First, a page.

Senator John Cornyn, joined by Senator Chris Coons have now introduced a bill that would expand the Supreme Court police authority to offer security for the justices' families. The point here right now, Bianna is that law enforcement in Washington is taking this possibility that this opinion in Roe v Wade could result in very passionate -- you know passionate feelings on both sides. And there's a concern that could erupt into violence so now, taking the most aggressive posture that's warranted at this point, Bianna.
GOLODRYGA: Yes, law enforcement clearly, on high alert. Whitney Wild, thank you. Well, let's turn now to what could be the next battle in the fight over reproductive rights, the use of mail-order abortion pills. CNN's Tom Foreman has more.
TOM FOREMAN, CNN CORRESPONDENT (voiceover): For those who intend on ending abortions in parts of the United States, the biggest barrier may now not be politics but pills, which researchers say are effective, available, and now used for more than half of all abortions.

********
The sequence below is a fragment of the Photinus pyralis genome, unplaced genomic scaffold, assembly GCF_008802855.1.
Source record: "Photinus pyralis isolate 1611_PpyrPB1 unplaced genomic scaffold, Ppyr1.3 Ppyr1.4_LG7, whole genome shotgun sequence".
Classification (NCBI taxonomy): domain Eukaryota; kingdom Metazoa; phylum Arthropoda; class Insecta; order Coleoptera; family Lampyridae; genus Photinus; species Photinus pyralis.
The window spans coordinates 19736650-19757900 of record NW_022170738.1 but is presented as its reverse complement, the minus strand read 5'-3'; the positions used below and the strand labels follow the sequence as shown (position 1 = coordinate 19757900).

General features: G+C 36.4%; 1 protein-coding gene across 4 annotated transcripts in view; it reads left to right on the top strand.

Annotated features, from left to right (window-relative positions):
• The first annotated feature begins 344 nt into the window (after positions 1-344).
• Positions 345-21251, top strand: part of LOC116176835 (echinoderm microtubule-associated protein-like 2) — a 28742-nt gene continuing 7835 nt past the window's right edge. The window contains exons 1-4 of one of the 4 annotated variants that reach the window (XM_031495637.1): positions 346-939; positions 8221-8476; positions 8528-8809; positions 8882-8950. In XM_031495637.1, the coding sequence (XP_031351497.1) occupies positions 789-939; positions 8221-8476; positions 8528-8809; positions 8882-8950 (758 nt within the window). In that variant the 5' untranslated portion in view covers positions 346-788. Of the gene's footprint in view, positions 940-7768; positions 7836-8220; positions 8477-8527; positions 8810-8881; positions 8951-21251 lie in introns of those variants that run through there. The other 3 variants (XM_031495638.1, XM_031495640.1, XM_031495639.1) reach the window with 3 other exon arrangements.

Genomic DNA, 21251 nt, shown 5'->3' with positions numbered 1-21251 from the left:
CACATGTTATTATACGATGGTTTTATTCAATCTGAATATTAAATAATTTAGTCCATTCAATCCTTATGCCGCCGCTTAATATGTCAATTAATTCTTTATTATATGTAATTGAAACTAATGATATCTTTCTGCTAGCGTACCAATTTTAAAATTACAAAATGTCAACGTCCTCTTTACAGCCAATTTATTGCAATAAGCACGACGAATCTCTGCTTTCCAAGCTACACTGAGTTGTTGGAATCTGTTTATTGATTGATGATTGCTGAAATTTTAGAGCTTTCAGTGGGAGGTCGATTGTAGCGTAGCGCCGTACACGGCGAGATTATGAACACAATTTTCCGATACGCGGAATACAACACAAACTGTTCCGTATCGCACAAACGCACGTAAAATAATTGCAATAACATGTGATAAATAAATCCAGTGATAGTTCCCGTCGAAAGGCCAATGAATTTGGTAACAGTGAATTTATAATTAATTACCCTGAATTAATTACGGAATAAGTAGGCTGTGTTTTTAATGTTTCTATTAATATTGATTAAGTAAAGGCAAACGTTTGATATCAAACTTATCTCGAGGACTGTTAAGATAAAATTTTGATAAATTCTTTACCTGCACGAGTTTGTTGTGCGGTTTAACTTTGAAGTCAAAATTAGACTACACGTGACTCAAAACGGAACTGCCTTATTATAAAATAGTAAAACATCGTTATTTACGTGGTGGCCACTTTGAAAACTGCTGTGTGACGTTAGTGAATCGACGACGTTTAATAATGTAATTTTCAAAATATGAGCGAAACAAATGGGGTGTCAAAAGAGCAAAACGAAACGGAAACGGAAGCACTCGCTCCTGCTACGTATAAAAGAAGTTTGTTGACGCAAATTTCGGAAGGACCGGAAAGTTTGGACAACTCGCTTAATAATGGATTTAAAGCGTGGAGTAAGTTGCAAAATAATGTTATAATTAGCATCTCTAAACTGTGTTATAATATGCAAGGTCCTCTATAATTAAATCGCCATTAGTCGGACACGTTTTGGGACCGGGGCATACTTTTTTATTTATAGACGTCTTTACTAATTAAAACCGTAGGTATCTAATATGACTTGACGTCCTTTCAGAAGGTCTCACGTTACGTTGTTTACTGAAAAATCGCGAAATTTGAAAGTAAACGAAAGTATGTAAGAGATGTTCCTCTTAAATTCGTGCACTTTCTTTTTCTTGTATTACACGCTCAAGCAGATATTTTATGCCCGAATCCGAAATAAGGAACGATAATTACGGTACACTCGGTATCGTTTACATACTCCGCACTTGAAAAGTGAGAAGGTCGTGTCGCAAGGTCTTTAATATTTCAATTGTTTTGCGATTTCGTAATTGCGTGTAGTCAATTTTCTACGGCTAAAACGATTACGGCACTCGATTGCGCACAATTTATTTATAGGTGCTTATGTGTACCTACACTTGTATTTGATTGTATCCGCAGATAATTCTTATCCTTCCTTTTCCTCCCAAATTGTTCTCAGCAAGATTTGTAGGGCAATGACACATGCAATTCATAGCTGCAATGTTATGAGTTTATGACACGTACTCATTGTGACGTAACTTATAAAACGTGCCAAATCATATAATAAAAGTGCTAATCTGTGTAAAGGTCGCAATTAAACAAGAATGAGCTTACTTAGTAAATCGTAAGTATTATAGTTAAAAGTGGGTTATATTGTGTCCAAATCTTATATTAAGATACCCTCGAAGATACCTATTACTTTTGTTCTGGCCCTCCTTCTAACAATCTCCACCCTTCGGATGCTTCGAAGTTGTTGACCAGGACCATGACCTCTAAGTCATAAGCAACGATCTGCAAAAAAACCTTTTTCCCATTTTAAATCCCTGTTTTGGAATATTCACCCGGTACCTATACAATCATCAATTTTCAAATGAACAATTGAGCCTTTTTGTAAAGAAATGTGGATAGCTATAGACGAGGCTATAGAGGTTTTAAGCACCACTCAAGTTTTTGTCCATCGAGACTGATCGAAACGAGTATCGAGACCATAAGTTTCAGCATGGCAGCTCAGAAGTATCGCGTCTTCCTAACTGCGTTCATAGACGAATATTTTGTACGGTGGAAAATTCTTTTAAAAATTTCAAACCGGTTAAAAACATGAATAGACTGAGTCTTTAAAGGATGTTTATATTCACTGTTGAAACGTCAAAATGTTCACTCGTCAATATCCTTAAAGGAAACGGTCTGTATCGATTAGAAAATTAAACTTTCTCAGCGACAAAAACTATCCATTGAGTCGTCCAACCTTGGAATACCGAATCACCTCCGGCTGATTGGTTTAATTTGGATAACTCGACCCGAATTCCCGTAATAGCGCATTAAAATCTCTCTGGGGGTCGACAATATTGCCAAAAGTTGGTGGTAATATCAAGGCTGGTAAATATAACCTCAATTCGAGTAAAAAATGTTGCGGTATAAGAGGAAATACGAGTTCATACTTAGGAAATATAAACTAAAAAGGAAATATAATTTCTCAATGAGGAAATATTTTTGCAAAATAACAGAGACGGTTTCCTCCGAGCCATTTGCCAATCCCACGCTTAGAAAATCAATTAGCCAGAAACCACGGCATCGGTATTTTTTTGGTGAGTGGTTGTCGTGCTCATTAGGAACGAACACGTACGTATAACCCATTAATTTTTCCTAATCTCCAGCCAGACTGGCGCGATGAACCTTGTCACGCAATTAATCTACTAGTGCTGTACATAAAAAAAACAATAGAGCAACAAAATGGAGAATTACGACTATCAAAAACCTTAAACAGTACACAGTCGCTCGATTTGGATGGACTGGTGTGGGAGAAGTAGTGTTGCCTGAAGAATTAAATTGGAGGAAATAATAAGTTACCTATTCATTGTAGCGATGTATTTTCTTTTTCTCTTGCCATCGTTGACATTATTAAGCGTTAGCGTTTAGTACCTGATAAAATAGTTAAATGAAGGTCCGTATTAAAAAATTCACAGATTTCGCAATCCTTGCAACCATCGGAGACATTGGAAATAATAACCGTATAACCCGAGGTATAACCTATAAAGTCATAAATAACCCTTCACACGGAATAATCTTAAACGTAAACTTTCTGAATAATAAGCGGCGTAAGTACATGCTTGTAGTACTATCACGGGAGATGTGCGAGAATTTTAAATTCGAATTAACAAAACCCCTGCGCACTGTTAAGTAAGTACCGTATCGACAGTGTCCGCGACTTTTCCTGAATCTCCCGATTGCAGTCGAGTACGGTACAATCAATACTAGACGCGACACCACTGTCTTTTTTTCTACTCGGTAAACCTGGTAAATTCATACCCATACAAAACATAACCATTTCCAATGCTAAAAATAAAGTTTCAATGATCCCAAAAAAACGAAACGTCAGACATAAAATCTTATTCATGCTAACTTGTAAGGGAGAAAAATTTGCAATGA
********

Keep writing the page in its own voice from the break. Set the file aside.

SUE SWAYZE LIEBEL, STATE POLICY DIRECTOR, SUSAN B. ANTHONY LIST: Abortion activists have been quietly building a whole new business model to target young women on their phones to click get information and receive abortion drugs by mail.
FOREMAN: The Food and Drug Administration approved mail order supplies of the so-called abortion pills with a prescription this past December for women in the first 10 weeks of pregnancy. Advocates insist it is less invasive, more discreet, and just as safe as surgical abortion.
DR. JENNIFER VILLAVICENCIO, AMERICAN COLLEGE OF OBSTETRICIANS AND GYNECOLOGISTS: And oftentimes people choose this for various reasons. They want to be able to manage their abortion in their home, with their family, and you know, around -- in a surrounding that they're comfortable with.
DR. REBECCA GOMPERTS, WOMEN ON WAVES: We have seen an incredible increase in requests for help. People are really, really scared of what's going to happen.
FOREMAN: That's why some Abortion rights supporters such as Women On Waves based in the Netherlands, say they are already facilitating shipments of the drugs to women in far-flung corners of the U.S. and they're promising to step up the effort no matter where those women are, or what state laws say.